Ryvicker: Local TV Stocks Rated Outperform

Wells Fargo analyst Marci Ryvicker sees station groups’ core advertising, which excludes political, growing 2% next year. In addition, she says broadcast stocks are also likely to get a boost from the FCC's easing of the media ownership restrictions that will lead to further consolidation of the industry.


Local broadcast stocks have experienced a lot of volatility over the past year, but they should stabilize in 2018 and outperform not only other sectors of the media, but the general market, says Marci Ryvicker, media securities analyst at Wells Fargo.

In a presentation today at the TVB Foward Conference in New York, Ryicker said the stocks led by Nexstar, Sinclair and Gray will benefit from the surge of advertising from heavy TV electioneering and around the Olympics on NBC.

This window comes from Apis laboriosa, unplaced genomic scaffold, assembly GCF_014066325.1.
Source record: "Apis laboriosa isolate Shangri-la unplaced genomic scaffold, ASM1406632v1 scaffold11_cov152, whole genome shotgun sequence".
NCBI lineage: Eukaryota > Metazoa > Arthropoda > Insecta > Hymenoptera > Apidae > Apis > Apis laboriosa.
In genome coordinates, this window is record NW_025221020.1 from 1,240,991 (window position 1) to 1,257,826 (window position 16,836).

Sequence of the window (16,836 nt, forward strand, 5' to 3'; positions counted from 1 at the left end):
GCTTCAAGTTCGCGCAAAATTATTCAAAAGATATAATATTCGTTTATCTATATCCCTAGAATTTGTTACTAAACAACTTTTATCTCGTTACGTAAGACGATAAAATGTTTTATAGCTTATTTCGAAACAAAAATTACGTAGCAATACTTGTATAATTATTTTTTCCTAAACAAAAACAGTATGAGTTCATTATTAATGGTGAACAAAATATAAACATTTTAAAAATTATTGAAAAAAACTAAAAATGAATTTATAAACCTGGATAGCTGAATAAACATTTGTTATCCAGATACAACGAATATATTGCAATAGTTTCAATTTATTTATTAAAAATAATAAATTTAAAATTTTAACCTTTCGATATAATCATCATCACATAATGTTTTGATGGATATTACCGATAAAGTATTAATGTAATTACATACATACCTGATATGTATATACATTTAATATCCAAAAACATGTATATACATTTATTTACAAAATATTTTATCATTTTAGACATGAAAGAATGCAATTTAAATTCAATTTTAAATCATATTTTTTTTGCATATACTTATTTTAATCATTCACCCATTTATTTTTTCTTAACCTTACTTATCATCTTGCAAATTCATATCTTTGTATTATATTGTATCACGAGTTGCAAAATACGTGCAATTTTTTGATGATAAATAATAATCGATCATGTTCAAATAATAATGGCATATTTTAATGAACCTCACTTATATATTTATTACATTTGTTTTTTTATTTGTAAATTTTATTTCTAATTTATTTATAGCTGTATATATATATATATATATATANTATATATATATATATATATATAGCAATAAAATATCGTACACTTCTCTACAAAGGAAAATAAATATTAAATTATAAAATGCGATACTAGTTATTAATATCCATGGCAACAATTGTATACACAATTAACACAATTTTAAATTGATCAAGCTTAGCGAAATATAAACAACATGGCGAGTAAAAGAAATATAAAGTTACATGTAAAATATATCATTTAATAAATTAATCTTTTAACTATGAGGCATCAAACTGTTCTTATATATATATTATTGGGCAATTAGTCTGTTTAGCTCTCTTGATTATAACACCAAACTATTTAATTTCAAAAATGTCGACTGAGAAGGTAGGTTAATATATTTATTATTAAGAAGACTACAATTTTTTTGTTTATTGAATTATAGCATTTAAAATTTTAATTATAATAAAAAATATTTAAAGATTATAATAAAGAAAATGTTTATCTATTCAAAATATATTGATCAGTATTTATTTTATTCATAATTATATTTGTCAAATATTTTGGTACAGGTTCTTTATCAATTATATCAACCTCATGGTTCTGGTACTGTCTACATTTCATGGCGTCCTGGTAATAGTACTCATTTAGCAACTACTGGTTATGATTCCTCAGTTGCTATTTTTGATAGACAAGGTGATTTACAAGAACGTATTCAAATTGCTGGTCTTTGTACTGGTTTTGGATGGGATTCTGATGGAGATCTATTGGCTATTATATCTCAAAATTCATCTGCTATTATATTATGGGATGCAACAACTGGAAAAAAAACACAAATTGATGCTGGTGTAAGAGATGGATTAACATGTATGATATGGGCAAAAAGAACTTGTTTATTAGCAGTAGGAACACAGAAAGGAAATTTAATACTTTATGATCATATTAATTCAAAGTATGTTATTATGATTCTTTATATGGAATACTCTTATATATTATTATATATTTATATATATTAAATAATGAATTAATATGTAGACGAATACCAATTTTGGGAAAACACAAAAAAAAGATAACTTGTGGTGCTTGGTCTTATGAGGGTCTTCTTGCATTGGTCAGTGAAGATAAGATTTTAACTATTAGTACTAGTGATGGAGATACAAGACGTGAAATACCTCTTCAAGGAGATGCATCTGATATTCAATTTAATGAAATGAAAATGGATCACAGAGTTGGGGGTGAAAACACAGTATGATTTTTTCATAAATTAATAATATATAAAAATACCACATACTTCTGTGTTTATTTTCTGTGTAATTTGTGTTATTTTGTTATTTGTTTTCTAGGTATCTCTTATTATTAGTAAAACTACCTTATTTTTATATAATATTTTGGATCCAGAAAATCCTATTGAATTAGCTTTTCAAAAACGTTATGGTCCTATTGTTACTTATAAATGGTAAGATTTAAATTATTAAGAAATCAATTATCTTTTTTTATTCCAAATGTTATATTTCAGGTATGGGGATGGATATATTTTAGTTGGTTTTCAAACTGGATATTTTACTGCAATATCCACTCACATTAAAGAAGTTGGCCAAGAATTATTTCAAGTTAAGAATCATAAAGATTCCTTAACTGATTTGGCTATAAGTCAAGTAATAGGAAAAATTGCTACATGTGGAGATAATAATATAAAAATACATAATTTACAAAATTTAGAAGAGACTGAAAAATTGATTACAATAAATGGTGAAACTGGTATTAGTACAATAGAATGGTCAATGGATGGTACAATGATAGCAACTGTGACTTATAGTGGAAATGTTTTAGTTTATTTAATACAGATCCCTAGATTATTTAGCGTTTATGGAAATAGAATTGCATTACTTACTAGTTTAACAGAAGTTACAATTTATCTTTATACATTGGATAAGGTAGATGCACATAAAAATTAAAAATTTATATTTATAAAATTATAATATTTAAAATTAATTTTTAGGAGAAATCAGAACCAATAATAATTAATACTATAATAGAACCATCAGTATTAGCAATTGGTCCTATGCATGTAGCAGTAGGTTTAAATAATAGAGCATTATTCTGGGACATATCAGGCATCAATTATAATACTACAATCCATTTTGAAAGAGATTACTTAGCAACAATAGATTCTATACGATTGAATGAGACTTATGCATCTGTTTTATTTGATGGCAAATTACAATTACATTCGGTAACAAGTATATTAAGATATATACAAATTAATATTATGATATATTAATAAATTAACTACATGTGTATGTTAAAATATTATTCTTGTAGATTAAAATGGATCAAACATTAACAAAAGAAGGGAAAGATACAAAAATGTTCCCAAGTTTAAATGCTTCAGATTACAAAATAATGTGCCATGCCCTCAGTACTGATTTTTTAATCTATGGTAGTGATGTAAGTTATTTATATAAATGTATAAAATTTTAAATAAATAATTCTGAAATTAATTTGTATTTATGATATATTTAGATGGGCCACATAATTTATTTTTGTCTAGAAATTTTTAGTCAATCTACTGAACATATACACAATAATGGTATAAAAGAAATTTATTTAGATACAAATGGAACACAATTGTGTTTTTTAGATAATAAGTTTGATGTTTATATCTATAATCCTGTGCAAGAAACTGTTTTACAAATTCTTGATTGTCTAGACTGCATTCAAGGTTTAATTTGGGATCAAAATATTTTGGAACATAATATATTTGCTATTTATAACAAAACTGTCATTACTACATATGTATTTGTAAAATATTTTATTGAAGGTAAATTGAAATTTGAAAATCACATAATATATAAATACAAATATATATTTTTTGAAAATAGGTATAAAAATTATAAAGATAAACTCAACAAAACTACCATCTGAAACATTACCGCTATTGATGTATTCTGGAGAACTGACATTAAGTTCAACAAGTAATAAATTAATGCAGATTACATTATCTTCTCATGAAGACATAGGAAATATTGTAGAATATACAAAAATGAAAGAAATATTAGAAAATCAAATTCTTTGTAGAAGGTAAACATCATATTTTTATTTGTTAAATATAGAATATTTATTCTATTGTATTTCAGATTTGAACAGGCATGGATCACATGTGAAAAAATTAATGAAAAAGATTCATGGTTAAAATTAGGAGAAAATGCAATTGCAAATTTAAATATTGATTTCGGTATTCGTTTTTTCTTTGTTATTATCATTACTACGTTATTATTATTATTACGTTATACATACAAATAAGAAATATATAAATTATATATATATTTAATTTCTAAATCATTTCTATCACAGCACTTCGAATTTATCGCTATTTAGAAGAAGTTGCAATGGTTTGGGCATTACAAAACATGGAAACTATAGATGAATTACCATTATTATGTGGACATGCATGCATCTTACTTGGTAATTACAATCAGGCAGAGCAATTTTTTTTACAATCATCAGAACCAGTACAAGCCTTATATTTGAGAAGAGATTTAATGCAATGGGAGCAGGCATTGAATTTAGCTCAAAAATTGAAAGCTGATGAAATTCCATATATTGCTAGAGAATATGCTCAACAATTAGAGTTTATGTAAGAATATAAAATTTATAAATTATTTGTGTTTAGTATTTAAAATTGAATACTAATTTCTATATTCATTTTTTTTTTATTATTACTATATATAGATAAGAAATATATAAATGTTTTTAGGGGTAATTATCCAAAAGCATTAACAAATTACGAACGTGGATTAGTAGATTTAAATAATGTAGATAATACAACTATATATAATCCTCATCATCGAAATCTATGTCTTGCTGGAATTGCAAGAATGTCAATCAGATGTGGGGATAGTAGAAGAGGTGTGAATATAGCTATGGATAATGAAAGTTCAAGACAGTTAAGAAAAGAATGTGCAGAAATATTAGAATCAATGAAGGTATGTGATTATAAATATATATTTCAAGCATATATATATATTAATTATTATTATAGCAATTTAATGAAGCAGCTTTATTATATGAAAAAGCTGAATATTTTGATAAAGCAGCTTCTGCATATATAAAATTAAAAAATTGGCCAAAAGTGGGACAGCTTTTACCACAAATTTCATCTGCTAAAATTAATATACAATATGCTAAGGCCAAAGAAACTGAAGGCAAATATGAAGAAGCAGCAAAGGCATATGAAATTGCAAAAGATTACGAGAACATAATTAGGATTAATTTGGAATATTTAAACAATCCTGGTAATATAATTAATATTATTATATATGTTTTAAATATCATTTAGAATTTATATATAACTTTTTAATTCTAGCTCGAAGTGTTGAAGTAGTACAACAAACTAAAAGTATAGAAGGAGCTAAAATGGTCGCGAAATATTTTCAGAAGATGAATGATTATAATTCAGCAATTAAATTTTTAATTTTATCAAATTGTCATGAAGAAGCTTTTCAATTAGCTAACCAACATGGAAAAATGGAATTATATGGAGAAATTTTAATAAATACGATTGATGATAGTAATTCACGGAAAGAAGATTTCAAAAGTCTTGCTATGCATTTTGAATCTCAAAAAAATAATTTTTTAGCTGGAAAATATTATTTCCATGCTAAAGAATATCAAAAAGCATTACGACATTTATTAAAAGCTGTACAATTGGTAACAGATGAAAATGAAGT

More bullish than most, she said that core advertising, which excludes political, would grow 2% next year. She offered no forecast on total spot growth.

The broadcast stocks are also likely to get a boost from the FCC’s easing of the media ownership restrictions that will lead to further consolidation of the industry.

“Scale is really important,” if it is the right scale, she said. “It’s not just getting bigger to get bigger. It’s getting bigger in markets where you really have control and you can really sell your advertising, solidify you relationship with the networks and solidify your relationships with the MVPDs.”

The recent volatility has been do with forces beyond control of broadcasters and to a misunderstanding of industry trends, Ryvicker said.


Yes, spot sales are soft, but it’s becoming a smaller and smaller part of the industry’s revenue pie, she said. What’s getting bigger is net retrans (retransmission consent revenue less reverse comp), and there the news is good.

According to Ryvicker, network-affiliate relations that reflect net retrans are generally good and “the overhang” caused by Fox’s negative reaction to the pending Sinclair-Tribune deal will go away later this year or early next when the deal closes.